I highlight a lot of notes while reading. I try to make the time to actually review it each quarter. Here are some of the hand picked ones I thought you may find useful from last quarter.
May 18, 2017 at 05:55AM The "Back-Door" Roth Conversion | Independent Thought
Just remember that funds invested in Roth 401(k)s are still subject to required minimum distributions at age 70 ½. So be sure to roll those funds over to a Roth IRA before you reach that age.
May 25, 2017 at 08:12AM No? or Yes, Yes? | Meb Faber Research - Stock Market and Investing Blog
Indeed, so many people have jumped on the passive index bandwagon that there are now more indexes than stocks!
May 25, 2017 at 08:18AM No? or Yes, Yes? | Meb Faber Research - Stock Market and Investing Blog
It’s basic fiscal Darwinism – when some groups are charging 0% and you’re charging 0.9%, you’re not going to survive. (Note to financial advisors: this fee destruction is referencing pure asset management. We’ve said for a long time if you offer additional value added services you can we worth that 1% and your weight in gold, but the value is not in the asset management side…)
May 27, 2017 at 06:31AM Weekend Reading for Financial Planners (May 27-28) 2017
Providers stepping into the void include Global Guardian and Black Umbrella, which offer support for everything from crafting emergency/safety plans for high-net-worth individuals, to offering emergency evacuation and real-time security response teams. WorldClinic provides a similar solution specifically for virtual medical support. For those who don’t quite have the financial wherewithal to build their own solutions, there are also offerings like Vivos Underground or Survival Condo, which provides massive underground shelters that people can buy access to. For most, spending any dollar amount – much less substantial dollar amounts for custom emergency preparedness services and solutions – may seem extreme; but for many of the ultra-HNW, the idea of such “extreme” emergency preparedness is simply another form of insurance, a way of dealing with a low-probability (but potentially high-impact) contingency that hopefully will still never actually manifest.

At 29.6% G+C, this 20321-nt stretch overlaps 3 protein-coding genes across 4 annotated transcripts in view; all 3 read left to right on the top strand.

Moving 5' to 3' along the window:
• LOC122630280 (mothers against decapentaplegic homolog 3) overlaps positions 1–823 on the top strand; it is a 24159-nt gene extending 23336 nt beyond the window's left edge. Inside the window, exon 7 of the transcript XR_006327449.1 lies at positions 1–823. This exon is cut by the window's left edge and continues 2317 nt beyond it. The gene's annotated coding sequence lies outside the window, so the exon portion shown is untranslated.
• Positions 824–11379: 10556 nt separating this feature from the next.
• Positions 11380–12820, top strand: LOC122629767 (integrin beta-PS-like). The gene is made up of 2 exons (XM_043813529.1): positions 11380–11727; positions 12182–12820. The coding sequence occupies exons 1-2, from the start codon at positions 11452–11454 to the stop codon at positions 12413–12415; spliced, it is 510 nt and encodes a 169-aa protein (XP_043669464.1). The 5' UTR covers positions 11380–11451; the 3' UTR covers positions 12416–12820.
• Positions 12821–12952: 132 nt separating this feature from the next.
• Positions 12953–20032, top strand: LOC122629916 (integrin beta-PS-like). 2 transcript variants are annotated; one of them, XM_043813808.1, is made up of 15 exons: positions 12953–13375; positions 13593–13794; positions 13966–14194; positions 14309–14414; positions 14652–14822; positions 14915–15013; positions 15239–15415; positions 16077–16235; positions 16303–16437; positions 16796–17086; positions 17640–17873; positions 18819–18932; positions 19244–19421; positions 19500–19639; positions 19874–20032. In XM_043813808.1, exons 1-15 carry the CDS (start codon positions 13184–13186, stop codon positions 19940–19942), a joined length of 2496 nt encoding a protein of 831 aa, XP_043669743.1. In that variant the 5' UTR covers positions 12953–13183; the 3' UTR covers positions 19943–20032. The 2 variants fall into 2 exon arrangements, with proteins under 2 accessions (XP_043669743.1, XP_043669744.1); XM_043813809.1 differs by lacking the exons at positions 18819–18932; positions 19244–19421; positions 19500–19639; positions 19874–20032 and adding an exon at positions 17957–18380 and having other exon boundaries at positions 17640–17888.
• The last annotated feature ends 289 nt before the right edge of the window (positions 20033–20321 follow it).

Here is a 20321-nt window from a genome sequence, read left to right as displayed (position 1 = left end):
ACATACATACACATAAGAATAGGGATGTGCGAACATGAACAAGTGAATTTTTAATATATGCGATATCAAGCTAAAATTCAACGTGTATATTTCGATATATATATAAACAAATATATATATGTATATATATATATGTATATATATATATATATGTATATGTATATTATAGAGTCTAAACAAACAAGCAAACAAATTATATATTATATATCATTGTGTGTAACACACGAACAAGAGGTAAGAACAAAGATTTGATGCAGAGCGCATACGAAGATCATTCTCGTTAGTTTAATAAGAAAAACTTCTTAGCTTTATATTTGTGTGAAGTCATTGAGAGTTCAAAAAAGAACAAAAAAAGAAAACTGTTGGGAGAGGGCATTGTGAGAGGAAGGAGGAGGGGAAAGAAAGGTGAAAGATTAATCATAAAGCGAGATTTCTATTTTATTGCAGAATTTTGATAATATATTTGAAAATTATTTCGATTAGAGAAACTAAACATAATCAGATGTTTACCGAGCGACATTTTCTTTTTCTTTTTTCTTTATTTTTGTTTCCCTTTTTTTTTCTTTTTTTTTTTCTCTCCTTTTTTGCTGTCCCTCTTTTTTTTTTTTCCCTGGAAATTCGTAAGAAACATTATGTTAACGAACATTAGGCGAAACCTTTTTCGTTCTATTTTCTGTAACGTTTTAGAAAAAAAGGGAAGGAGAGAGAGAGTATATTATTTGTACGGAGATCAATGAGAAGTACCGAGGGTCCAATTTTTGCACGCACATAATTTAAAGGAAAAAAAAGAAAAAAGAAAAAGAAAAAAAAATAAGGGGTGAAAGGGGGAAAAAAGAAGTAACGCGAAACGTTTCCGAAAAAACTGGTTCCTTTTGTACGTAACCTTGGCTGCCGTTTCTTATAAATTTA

May 30, 2017 at 08:17AM Buying Happiness & Well-Being With Cash-On-Hand Reserves
Except a recent research study by Ruberton, Gladstone, and Lyubomirsky finds that maintaining a healthy level of cash-on-hand (or at least in a checking or savings account) appears to improve our feelings of financial well-being and life satisfaction. And the relationship holds up even after controlling for income, spending, and other investments, as well as age and employment status. In other words, no matter how much total wealth and income we have, we’re just not as happy unless it’s also accompanied by a healthy pile of cash (or at least, a sizable and readily available bank account).
June 3, 2017 at 06:31AM Avoiding the Big Drawdown: Downside Protection Investment Strategies - Alpha Architect
Trying to perfectly time the market is a waste of time.
There you go. You no longer need to read this classic academic paper in which Ivo Welch and Amit Goyal assess market timing variables.
June 5, 2017 at 08:15AM Thinking Through a Change an Asset Allocation
Any sort of diversification is going to look foolish from time-to-time and it’s even harder to stick with at market extremes when certain investment styles or asset classes are doing particularly well. How many advisors do you think have been asked questions about Bitcoin in recent weeks after the run-up we’ve seen in cryptocurrencies?
June 6, 2017 at 08:24AM Ratcheting The Safe Withdrawal Rate For Income Upside
Yet the reality is that in the overwhelming majority of scenarios, returns are not so bad as to necessitate a 4% initial withdrawal rate in the first place. In fact, by applying the 4% rule, over 2/3rds of the time the retiree finishes with more than double their wealth at the beginning of retirement, on top of a lifetime of (4% rule) spending! Half the time, wealth is nearly tripled by the end retirement, as retirees fail to spend their upside!